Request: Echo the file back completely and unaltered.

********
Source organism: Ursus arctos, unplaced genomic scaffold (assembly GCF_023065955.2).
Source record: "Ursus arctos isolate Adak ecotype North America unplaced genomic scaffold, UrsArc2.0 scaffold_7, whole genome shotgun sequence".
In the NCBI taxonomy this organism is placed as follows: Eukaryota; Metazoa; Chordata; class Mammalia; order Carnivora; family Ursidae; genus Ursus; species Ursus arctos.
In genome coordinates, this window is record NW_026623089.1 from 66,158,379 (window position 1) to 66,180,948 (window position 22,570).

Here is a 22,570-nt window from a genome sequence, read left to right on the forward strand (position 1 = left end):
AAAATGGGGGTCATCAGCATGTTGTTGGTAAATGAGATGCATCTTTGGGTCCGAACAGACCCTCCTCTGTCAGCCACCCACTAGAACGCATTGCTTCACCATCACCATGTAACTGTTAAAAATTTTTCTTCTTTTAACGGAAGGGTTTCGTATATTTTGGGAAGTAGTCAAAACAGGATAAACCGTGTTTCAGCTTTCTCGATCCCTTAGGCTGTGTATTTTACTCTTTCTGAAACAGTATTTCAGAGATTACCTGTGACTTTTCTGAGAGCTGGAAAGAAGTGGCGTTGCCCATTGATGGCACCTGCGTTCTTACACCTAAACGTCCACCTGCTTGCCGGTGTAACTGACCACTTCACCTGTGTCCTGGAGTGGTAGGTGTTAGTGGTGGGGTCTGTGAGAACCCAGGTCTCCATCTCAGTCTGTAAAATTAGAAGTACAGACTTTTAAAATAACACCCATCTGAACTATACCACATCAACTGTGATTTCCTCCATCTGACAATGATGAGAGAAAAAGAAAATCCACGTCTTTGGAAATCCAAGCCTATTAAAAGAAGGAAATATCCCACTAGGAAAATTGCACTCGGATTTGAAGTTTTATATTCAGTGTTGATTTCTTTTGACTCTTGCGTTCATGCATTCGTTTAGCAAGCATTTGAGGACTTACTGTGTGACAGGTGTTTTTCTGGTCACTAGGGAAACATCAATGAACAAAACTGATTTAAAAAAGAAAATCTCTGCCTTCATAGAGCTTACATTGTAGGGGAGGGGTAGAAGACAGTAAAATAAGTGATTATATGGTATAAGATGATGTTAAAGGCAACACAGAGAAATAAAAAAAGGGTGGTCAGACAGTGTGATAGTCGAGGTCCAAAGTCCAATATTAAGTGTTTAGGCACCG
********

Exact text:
Source organism: Ursus arctos, unplaced genomic scaffold (assembly GCF_023065955.2).
Source record: "Ursus arctos isolate Adak ecotype North America unplaced genomic scaffold, UrsArc2.0 scaffold_7, whole genome shotgun sequence".
In the NCBI taxonomy this organism is placed as follows: Eukaryota; Metazoa; Chordata; class Mammalia; order Carnivora; family Ursidae; genus Ursus; species Ursus arctos.
In genome coordinates, this window is record NW_026623089.1 from 66,158,379 (window position 1) to 66,180,948 (window position 22,570).

Here is a 22,570-nt window from a genome sequence, read left to right on the forward strand (position 1 = left end):
AAAATGGGGGTCATCAGCATGTTGTTGGTAAATGAGATGCATCTTTGGGTCCGAACAGACCCTCCTCTGTCAGCCACCCACTAGAACGCATTGCTTCACCATCACCATGTAACTGTTAAAAATTTTTCTTCTTTTAACGGAAGGGTTTCGTATATTTTGGGAAGTAGTCAAAACAGGATAAACCGTGTTTCAGCTTTCTCGATCCCTTAGGCTGTGTATTTTACTCTTTCTGAAACAGTATTTCAGAGATTACCTGTGACTTTTCTGAGAGCTGGAAAGAAGTGGCGTTGCCCATTGATGGCACCTGCGTTCTTACACCTAAACGTCCACCTGCTTGCCGGTGTAACTGACCACTTCACCTGTGTCCTGGAGTGGTAGGTGTTAGTGGTGGGGTCTGTGAGAACCCAGGTCTCCATCTCAGTCTGTAAAATTAGAAGTACAGACTTTTAAAATAACACCCATCTGAACTATACCACATCAACTGTGATTTCCTCCATCTGACAATGATGAGAGAAAAAGAAAATCCACGTCTTTGGAAATCCAAGCCTATTAAAAGAAGGAAATATCCCACTAGGAAAATTGCACTCGGATTTGAAGTTTTATATTCAGTGTTGATTTCTTTTGACTCTTGCGTTCATGCATTCGTTTAGCAAGCATTTGAGGACTTACTGTGTGACAGGTGTTTTTCTGGTCACTAGGGAAACATCAATGAACAAAACTGATTTAAAAAAGAAAATCTCTGCCTTCATAGAGCTTACATTGTAGGGGAGGGGTAGAAGACAGTAAAATAAGTGATTATATGGTATAAGATGATGTTAAAGGCAACACAGAGAAATAAAAAAAGGGTGGTCAGACAGTGTGATAGTCGAGGTCCAAAGTCCAATATTAAGTGTTTAGGCACCG